Sometimes you just feel sorry for an old car. At that point you have two choices: you can put it out of its misery or you can rescue it. The subject of this tech article is a 1974 Chevy Nova four-door, a car that someone might use as a parts car. It is certainly not a desirable car to restore, but when you find a 43-year-old car that doesn’t have a single spot of rust on the body it’s hard to toss it to the side. The car is downright ugly and it didn’t run (or stop) when we dragged it home. We decided to give the 145-horsepower small-block a quick tune-up.
Can you believe that a 350ci small-block could be smothered down to 145 horsepower? Neither can we and we’re hoping to give this mill a few more horsepower by eliminating the original emissions system, which included a smog pump, restrictive exhaust manifolds, and an EGR valve. We will replace the manifolds with Patriot headers and run a dual exhaust setup. To get the car running efficiently we yanked the original points distributor in favor of a PerTronix Flame-Thrower Stock-Look distributor, a Flame-Thrower coil, and PerTronix 8mm spark plug wires. We also gave it a new set of spark plugs, a quick rebuild on the Rochester two-barrel carburetor, and some fresh fluids.
As a byproduct of removing the emissions equipment our engine bay started looking better and better. After some serious degreasing and cleaning and a fresh coat of Chevrolet Orange paint the old small-block cleaned up nicely. We finished it off with a set of Holley’s new finned-aluminum valve covers and matching air cleaner. The 350 is much happier with its new ignition and exhaust, and we’re glad to have saved this old four-door from the crusher. Our rescue resto is complete, and now it’s time to hit the road and spread the joy that only a green-on-green 1974 Nova four-door with 145 horsepower can provide.
1. Crusty would be the best word to describe the original 350ci small-block under the hood of this 1974 Nova. At the time of rescuing this forgotten four-door, the engine would spin over but needed some work to be roadworthy.
2. Under the original air cleaner is a Rochester 2-Jet two-barrel carburetor. We gave it a fresh rebuild so we could fire the engine and see if it was worth saving. The old 350 seemed to be OK but definitely needed a new ignition system and some engine bay decluttering.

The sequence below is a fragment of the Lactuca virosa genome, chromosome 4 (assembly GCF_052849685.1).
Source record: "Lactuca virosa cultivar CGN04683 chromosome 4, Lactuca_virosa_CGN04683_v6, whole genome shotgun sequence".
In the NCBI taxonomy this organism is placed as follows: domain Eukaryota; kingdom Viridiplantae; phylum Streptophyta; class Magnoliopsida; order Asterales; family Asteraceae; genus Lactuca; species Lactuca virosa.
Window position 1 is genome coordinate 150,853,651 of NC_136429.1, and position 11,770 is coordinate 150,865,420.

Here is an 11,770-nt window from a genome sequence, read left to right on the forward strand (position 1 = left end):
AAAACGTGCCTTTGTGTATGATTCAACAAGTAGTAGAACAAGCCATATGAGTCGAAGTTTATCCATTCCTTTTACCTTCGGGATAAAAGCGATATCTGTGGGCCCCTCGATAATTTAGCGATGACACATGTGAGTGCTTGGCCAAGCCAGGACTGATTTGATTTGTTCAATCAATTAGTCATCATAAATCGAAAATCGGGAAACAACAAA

3. Our first move was to dispose of the original emissions control system. These smog-era cars were wimpy from the get-go and the smog pump, EGR valve, and miles of vacuum hoses choked off even more horsepower. We used a body saw to cut the tubes off of the exhaust manifolds.
4. The EGR valve was intact, but we’ll be removing it and filling the hole left behind in the intake manifold. After we get all of the smog equipment stripped away, we plan to vacuum all of the nuts, dirt, and junk out of the engine bay.
5. Next, we can remove the plug wires and start the ignition system disassembly process. Before we got too carried away, we turned the engine over to the timing mark to ensure that the No. 1 cylinder is at top dead center.
6. When we removed the cap we saw that the rotor was pointed to the No. 2 cylinder. This misalignment means that the distributor had been removed at some point and could also explain why the car wasn’t running well.
7. Even though the stock points distributor was serviceable, we opted to toss it in favor of a new cast-aluminum “stock look” electronic distributor from PerTronix. The grimy, original distributor can go in the swap meet pile.
8. The new PerTronix Flame-Thrower electronic distributor comes out of the box ready to install, complete with rotor button and cap installed. The only thing we’ll have to do is crimp ring terminals on the two wires and hook them up to the coil.
9. Before we stab the new distributor into place it’s time to take care of some more housekeeping items to get this dirty small-block cleaned up. First on the list is removing the original exhaust manifolds.